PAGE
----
“Will Smith just smacked the shit out of me”, says a stunned Chris Rock after taking a hard slap to the face onstage at the 2022 Academy Awards. Will Smith’s action impacts more than Chris Rock’s face, and raises all sorts of questions. Our resident lawyer, Jessyca Greenwood, shares her perspective and legal insights on last night’s Oscar smackdown.
If the Academy Awards aren’t your thing and you went to bed early like I did last night, then you missed what may turn out to be the most talked about moment in 2022 television history. The live and viewing audience witnessed an assault. If you did miss it, you can view the clip here.
Chris Rock told a joke about Jada Pinkett, and her husband, Will Smith, walked onto the stage, hit Chris Rock across the face, and went on to retort with profanity on live television. What’s more shocking than the act itself, is that the Oscars live broadcast continued without acknowledgement of the incident, and later gave the perpetrator, Will Smith, an award.
Let’s talk about the law of assault (at least the Canadian definition). Section 265 of the Criminal Code of Canada says a person commits assault when: without the consent of another person, they apply force intentionally to that other person, directly or indirectly. Simply put, it is an assault if one is making, or attempting to make, contact with another person without their consent. This is sometimes referred to as a common assault or simple assault, because it is not aggravated or with a weapon.
Potential defences to a charge of assault include: Provocation (which can reduce a charge), Consent (two people consented to a fight), or self-defence or defence of another. However, this incident was neither a consensual fight, nor was it self-defence or defence of another. Will Smith may have felt like he was defending his wife, but assaulting someone because they made a joke would not make out the requirements to advance a defence of another person because there has to be an element of protection of a person who is in danger. A provocation defence only comes in to play to reduce murder to manslaughter, which thankfully does not apply here.
This incident illustrates serious gaps in the way crime violates our societal norms, the way the law is applied and enforced, and the way we talk about equality. Here are a few observations and questions:
- Chris Rock didn’t stop the show or demand justice. Is this how we expect victims to act? Not all victims of crime immediately call police, demand that the person who hurt them be charged, or cry out for assistance.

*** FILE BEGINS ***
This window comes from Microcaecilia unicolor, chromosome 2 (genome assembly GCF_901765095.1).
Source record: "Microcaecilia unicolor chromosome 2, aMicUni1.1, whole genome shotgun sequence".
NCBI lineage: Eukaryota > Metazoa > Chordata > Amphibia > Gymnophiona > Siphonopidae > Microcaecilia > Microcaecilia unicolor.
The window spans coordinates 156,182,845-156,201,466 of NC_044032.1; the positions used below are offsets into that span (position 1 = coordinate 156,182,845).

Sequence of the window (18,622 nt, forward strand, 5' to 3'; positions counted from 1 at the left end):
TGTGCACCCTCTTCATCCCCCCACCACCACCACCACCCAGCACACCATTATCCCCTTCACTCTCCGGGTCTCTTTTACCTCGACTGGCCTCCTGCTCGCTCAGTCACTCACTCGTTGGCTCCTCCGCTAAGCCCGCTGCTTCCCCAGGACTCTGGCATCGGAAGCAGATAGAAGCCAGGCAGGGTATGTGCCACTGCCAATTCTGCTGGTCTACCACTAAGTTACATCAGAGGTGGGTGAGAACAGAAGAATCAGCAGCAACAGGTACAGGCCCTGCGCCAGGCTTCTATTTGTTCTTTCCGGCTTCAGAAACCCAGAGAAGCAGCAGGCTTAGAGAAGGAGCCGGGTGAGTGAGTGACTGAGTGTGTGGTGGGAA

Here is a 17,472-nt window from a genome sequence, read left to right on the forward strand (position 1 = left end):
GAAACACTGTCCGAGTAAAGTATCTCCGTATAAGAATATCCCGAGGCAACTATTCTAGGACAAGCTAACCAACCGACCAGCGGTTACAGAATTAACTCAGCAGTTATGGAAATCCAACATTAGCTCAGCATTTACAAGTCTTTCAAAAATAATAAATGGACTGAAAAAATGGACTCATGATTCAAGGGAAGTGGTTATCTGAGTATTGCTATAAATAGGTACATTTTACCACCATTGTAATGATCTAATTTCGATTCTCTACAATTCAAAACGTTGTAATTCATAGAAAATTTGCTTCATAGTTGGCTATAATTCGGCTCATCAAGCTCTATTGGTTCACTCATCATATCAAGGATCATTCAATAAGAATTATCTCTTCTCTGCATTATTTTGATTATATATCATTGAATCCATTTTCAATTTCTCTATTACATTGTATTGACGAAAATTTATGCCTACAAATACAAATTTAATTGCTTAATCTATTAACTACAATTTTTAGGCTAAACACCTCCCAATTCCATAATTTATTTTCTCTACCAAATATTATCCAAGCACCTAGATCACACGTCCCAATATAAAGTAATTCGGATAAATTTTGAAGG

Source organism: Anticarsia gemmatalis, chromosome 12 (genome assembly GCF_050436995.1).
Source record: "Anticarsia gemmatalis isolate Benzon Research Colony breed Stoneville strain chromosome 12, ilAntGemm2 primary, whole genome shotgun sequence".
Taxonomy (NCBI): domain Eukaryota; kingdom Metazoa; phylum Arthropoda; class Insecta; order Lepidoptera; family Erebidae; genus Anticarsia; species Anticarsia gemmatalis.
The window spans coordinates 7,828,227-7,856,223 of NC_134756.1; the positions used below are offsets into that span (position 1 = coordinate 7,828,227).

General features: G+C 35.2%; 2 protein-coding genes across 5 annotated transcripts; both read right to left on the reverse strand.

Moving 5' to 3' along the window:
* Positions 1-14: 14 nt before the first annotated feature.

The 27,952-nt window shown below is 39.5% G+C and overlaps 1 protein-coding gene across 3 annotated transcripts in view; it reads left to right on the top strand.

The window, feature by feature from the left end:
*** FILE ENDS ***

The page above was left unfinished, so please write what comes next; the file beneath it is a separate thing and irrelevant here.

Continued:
- If Chris Rock had been a woman who was assaulted during a broadcast, by a man, would the show still have continued? Doubtful. The way we treat violence between genders continues to be shrouded in gender based stereotypes. It would NOT be okay to assault a woman, but Chris Rock “took it like a man” and the show went on.
- In 2022, why did a powerful female actress, offended by a joke, need her husband to stand up for her, resorting to violence to show his devotion? Where does this fall in the quest for gender equality?
- Is this incident a product of cancel-culture? Have we become too sensitive to hear a joke without an over-the-top or violent reaction? Will we resort to public displays of violence and vitriol to condemn anything we don’t like, even when said in jest?
- Or, has the practice of deeply personal attacks for the sake of comedy gone too far? It started with Ricky Gervais being praised for his acerbic takedowns of “Hollywood Elite”, and has evolved over the last decade into open season on people’s most sensitive shortcomings.
Will Smith slapping Chris Rock on the Oscars brings up all sorts of questions and there is a lot of gray area to explore. But, one thing is clear, this was an assault.
Further, it highlights that when people in positions of power commit crimes they are likely to be treated differently than those most vulnerable in society. Recently, I received an arrest call from a client who threw an empty styrofoam cup at his personal support worker. The police did not hesitate to lay a charge of assault. My client said that the alleged victim said something that agitated him. This was not persuasive to the police, and it won’t be a defence in court.